The American experience with freedom of speech is important to the rest of the world not because our current First Amendment policies are necessarily wise — it is not that Americans have all the perplexing issues of free speech “right.” American thinking on freedom of speech is relevant to the rest of the world because our experience in wrestling with free speech conflicts and communications policy is unusually rich. American society may not have the best answers, but it has thought about the problems more. Under the American First Amendment, the United States has experimented more often than any other culture in the world with the radical presumption that it is better to err on the side of openness than repression, even when the public arguments for repression are alluring.

Found that gem from 1992 in a great journal article by my good friend Kyu Ho Youm.

Bob Simon on Lost Boys leaving Uganda: ‘They packed little, left less behind’

posted on February 24, 2015 at 11:33 am


Just wanted to immortalize those awesome six words of reporting from Bob Simon. He was a true journalist — interested in telling the stories of those without voices. Here’s a great retrospective on his career from 60 Minutes.

100 pieces of great journalism

posted on January 30, 2015 at 2:23 pm

Good list. Just covers 2014.

Salman Rushdie on satire and religions

posted on January 7, 2015 at 3:03 pm

Earlier today, 12 journalists at the French satirical magazine Charlie Hepbo, were murdered by terrorists angry that the publication had mocked their religion.

Salman Rushdie released the following statement, which seems perfectly apt:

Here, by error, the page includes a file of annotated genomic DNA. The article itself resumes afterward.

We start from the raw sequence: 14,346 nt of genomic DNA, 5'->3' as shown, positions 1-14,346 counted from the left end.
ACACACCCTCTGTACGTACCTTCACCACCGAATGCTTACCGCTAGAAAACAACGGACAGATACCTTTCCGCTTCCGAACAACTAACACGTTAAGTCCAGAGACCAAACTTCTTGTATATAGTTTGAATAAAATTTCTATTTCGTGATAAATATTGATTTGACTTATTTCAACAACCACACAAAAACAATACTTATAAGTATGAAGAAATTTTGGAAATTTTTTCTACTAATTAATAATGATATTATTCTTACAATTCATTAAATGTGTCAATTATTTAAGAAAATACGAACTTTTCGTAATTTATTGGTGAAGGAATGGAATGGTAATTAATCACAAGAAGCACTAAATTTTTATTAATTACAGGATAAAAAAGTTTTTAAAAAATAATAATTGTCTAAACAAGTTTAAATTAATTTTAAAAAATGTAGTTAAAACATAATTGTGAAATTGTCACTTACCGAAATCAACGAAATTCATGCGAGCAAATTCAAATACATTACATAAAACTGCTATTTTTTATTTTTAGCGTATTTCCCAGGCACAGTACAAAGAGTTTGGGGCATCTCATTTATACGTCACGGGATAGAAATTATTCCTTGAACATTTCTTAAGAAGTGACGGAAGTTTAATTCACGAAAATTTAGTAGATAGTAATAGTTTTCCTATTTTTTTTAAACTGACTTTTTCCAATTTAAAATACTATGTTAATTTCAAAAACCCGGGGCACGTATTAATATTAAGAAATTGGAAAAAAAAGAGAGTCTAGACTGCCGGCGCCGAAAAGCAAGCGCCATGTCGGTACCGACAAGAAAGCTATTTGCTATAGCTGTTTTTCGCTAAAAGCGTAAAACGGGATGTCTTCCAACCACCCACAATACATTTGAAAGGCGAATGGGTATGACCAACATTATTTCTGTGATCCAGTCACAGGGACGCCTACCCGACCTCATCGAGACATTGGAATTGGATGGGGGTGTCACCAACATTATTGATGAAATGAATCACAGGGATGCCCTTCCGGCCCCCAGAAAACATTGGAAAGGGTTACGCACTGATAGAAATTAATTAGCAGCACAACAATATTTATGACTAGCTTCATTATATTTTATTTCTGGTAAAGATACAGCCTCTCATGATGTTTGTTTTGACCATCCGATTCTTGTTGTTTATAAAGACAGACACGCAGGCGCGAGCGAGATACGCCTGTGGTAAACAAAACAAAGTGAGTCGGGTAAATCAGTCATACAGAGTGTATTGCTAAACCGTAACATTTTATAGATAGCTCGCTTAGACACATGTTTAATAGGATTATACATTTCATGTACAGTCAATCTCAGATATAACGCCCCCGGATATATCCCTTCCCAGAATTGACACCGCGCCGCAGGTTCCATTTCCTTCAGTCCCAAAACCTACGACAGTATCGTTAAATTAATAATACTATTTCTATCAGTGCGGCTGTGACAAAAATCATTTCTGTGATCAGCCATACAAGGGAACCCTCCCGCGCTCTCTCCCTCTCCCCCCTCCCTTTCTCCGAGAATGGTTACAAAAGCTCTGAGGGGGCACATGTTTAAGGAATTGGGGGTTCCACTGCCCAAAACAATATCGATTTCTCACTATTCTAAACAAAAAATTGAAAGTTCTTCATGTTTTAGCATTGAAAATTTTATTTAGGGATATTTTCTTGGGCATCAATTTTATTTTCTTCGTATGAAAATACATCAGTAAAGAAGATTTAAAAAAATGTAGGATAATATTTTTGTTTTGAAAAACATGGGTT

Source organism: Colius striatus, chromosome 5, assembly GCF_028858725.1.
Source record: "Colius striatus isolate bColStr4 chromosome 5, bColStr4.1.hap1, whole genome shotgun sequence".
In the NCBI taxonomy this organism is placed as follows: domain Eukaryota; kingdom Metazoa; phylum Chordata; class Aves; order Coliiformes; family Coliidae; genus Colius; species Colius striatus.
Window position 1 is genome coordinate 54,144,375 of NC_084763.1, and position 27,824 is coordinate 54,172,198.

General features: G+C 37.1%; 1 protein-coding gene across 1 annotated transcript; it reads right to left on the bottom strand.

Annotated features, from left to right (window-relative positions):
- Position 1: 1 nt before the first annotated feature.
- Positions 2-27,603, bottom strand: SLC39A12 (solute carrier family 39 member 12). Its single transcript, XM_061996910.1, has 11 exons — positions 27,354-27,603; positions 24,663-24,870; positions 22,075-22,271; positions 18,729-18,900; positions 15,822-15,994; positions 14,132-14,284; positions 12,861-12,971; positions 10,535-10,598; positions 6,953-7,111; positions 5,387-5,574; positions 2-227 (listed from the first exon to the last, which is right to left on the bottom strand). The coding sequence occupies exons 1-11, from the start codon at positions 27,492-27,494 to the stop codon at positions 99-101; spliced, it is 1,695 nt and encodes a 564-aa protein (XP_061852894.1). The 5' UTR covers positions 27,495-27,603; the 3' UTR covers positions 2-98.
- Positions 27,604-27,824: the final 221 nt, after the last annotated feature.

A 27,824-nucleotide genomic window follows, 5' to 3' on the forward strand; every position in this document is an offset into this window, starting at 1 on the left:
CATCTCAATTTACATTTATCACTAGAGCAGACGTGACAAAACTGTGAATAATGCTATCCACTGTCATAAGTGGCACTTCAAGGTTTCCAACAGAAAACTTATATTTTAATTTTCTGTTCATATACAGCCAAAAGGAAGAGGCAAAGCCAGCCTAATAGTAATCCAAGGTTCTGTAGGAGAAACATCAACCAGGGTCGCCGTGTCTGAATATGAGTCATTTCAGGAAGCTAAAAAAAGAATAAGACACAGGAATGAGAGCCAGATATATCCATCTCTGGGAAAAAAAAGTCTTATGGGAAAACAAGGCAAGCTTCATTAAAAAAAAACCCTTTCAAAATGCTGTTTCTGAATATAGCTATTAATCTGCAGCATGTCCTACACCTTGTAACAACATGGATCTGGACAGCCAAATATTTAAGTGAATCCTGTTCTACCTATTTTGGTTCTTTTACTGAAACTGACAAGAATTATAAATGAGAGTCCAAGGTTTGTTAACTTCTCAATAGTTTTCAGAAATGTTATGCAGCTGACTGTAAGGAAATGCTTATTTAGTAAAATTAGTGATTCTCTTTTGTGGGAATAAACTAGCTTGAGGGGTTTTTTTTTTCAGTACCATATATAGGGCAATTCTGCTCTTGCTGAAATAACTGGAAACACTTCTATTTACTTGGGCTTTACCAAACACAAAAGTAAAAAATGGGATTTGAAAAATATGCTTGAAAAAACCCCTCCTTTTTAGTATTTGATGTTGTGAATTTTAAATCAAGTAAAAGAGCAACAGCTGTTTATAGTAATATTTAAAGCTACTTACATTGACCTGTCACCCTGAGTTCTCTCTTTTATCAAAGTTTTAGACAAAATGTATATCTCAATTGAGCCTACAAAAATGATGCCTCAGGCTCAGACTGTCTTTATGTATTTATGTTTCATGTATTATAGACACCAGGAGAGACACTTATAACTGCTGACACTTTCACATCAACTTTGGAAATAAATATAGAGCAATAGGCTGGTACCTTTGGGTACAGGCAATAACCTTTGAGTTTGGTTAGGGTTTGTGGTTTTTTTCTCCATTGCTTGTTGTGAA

Religion, a mediaeval form of unreason, when combined with modern weaponry becomes a real threat to our freedoms. This religious totalitarianism has caused a deadly mutation in the heart of Islam and we see the tragic consequences in Paris today. I stand with Charlie Hebdo, as we all must, to defend the art of satire, which has always been a force for liberty and against tyranny, dishonesty and stupidity. ‘Respect for religion’ has become a code phrase meaning ‘fear of religion.’ Religions, like all other ideas, deserve criticism, satire, and, yes, our fearless disrespect.

His words may offend and affront some of my Muslim friends. Nonetheless, he’s right. Freedom of expression demands no less.

Roger Ebert is the best film reviewer of all time

posted on December 23, 2014 at 8:33 am

Here are the first six graphs of Roger Ebert’s review of “Death Sentence”:

When he was asked by Johnny Carson how a magazine could quote him saying he really would murder to avenge his family, Charles Bronson looked Carson in the eye and said, “Because the quote is accurate. I really could, and I would.” There was a little silence then, because Bronson was totally convincing.

He was publicizing “Death Wish” (1974), his film about a man whose wife is killed and daughter raped. He gets a gun and starts posing as bait for muggers, a middle-aged guy with a bag of groceries. Then he shoots them dead. I think he kills about 11 victims (17 in the book) and is nicknamed “The New York Vigilante,” but the homicide rate drops 50 percent in New York, and so a cop cuts him a deal: Get out of town. As the film ends, he’s drawing a bead on a guy in Chicago.

Funny thing. When Bronson made “Death Wish II” (1982), it was set in Los Angeles, even though Brian Garfield, the author of the novel Death Wish, had written a 1975 sequel, Death Sentence, set in Chicago. Ah, yes, here’s my copy right here, dedicated to “Jay Robert Nash, John McHugh, Roger Ebert and Bill Granger, Chicago front-pagers all, with thanks.”